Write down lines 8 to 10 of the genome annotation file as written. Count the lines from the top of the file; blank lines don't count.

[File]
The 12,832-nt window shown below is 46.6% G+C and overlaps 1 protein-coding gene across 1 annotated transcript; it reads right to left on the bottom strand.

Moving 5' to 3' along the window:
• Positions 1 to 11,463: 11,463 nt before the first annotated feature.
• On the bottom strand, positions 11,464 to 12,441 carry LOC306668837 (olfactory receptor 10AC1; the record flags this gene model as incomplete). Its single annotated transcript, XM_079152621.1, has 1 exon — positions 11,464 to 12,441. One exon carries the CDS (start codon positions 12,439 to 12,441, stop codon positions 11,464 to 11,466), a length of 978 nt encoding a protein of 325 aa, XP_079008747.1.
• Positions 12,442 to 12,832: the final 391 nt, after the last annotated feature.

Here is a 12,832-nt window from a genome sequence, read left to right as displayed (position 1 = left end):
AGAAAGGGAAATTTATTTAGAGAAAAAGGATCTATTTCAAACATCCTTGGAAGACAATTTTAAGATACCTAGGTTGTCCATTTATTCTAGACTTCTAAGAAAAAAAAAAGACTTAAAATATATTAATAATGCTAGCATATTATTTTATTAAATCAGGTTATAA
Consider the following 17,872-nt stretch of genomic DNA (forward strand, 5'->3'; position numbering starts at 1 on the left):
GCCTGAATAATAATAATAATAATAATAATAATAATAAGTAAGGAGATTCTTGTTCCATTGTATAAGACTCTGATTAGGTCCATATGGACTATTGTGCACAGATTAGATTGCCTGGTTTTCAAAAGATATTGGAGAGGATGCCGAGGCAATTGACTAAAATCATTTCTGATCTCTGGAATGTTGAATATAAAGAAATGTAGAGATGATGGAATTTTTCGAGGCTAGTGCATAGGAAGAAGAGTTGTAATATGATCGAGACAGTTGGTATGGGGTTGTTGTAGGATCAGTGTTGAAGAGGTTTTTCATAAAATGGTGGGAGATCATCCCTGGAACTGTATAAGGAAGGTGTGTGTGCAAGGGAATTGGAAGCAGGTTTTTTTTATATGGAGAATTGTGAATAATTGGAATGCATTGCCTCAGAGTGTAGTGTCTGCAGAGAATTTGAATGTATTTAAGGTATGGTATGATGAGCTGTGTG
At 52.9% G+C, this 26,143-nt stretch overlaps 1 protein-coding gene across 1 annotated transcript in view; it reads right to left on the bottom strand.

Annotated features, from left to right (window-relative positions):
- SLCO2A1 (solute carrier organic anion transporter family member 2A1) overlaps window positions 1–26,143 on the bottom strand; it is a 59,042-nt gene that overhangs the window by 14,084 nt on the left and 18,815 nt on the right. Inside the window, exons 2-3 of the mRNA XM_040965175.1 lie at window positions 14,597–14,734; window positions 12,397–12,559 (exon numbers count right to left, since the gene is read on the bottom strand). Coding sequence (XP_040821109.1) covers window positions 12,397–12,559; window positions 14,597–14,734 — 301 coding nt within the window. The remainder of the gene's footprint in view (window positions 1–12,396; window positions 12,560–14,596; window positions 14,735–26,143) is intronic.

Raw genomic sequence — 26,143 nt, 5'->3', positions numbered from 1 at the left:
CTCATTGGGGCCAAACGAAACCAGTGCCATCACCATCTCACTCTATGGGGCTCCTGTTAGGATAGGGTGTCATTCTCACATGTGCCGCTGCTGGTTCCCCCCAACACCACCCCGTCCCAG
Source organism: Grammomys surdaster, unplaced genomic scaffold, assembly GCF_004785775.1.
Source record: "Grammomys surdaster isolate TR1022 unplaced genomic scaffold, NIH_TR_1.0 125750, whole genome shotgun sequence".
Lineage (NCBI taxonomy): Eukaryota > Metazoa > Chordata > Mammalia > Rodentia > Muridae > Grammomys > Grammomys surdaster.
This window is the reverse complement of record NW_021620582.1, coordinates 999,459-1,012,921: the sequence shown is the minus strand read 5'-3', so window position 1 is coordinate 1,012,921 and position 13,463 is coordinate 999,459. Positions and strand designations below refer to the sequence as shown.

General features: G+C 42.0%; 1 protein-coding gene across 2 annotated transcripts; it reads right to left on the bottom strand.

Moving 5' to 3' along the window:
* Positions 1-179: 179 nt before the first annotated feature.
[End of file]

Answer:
Consider the following 17,872-nt stretch of genomic DNA (forward strand, 5'->3'; position numbering starts at 1 on the left):
GCCTGAATAATAATAATAATAATAATAATAATAATAAGTAAGGAGATTCTTGTTCCATTGTATAAGACTCTGATTAGGTCCATATGGACTATTGTGCACAGATTAGATTGCCTGGTTTTCAAAAGATATTGGAGAGGATGCCGAGGCAATTGACTAAAATCATTTCTGATCTCTGGAATGTTGAATATAAAGAAATGTAGAGATGATGGAATTTTTCGAGGCTAGTGCATAGGAAGAAGAGTTGTAATATGATCGAGACAGTTGGTATGGGGTTGTTGTAGGATCAGTGTTGAAGAGGTTTTTCATAAAATGGTGGGAGATCATCCCTGGAACTGTATAAGGAAGGTGTGTGTGCAAGGGAATTGGAAGCAGGTTTTTTTTATATGGAGAATTGTGAATAATTGGAATGCATTGCCTCAGAGTGTAGTGTCTGCAGAGAATTTGAATGTATTTAAGGTATGGTATGATGAGCTGTGTG
At 52.9% G+C, this 26,143-nt stretch overlaps 1 protein-coding gene across 1 annotated transcript in view; it reads right to left on the bottom strand.